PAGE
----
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Defensive etiquette for the business jungle

SHOULD the businessman greet female clients with a kiss? Are old school ties de rigueur in the egalitarian offices of Major's classless Britain? Is it too dangerous to seduce one's secretary? Can one fax a client important letters to save on courier fees? writes James Bethell.

Here are some of the answers, according to Debrett's Guide to Business Etiquette. Never make the crass error of sending a typed reply to a hand-written invitation. Or leave a client waiting at a restaurant instead of having his secretary phone ahead.

Smoking in the office is out, as is office romance. Nothing is as dangerous as committing a sexual indiscretion.

In these days of increasing job insecurity, Debrett's gives advice for those facing the dismal task of giving someone the sack. The bullet is the bullet, it says, and no amount of honeyed words will change that. A black plastic bag and an escorted march to the exit are considered counter-productive. If whoever is sacked starts to cry, they should be given the opportunity to do so, in the privacy of the washroom if necessary.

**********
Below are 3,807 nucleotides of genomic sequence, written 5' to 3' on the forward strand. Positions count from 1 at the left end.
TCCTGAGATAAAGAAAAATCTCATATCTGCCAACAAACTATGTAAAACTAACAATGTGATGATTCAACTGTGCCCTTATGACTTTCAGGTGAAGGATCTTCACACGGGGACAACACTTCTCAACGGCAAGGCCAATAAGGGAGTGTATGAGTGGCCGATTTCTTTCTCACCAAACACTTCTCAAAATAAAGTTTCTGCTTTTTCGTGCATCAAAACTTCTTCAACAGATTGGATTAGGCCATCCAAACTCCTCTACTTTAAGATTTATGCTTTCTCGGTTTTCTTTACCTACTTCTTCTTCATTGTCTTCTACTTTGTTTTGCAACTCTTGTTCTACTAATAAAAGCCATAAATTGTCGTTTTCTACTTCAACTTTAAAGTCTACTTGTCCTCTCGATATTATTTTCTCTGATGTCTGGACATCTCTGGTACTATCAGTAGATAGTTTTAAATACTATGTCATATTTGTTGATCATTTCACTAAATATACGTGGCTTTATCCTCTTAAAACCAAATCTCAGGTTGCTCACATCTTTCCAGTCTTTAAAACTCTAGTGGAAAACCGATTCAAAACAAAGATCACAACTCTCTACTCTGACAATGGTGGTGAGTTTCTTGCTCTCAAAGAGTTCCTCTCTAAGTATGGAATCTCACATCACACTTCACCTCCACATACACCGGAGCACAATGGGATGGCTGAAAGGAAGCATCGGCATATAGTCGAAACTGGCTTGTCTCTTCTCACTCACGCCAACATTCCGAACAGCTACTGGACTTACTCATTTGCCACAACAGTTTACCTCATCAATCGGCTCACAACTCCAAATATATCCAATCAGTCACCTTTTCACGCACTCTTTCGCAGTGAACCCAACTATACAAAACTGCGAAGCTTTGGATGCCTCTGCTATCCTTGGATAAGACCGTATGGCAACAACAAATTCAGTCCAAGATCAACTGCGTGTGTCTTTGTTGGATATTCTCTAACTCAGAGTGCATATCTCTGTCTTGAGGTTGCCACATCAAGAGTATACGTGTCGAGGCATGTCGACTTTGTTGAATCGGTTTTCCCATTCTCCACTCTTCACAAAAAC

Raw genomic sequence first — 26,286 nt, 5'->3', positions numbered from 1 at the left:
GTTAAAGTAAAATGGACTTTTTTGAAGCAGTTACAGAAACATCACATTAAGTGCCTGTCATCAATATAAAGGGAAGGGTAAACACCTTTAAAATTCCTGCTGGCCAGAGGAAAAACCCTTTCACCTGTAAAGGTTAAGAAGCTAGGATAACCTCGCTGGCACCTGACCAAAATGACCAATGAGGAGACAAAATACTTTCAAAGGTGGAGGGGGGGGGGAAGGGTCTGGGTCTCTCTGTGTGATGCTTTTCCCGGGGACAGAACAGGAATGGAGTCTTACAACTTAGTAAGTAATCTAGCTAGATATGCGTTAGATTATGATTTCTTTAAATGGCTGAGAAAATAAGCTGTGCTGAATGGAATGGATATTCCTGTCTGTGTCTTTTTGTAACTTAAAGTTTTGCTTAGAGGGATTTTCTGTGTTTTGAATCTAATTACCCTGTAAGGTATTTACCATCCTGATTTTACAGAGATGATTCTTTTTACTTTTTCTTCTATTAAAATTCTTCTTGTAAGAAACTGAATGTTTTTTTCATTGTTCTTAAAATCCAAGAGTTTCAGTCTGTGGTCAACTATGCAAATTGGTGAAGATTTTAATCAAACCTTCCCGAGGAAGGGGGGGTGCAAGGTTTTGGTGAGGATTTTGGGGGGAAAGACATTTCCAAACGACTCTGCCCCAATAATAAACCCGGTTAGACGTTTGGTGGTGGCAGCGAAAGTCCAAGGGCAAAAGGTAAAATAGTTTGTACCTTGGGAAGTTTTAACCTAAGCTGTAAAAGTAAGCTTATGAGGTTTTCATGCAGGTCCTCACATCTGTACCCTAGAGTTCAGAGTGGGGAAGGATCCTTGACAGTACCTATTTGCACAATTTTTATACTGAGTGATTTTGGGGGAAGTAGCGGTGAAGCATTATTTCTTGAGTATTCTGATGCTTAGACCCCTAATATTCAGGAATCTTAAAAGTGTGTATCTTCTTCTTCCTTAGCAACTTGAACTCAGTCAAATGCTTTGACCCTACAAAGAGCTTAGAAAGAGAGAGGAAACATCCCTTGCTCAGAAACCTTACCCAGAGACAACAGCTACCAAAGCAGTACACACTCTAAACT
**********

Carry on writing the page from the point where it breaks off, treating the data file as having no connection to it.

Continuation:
Finally, doing business abroad is another source of embarrassment for British business people. Jolly, amateur ways go down like a lead balloon in America, where lack of preparation is considered downright rude, the guide warns.

And, whatever happens, never make the awful mistake of trying to conduct business in Kentucky during the deer-shooting season, whenever that is.

Debrett's tells the story of an executive who, staring at the curves of a colleague's alluring silk blouse, made a compliment about her beautiful suit. In no time he was facing disciplinary proceedings and dismissal just for uttering those fateful words: 'Nice suit.'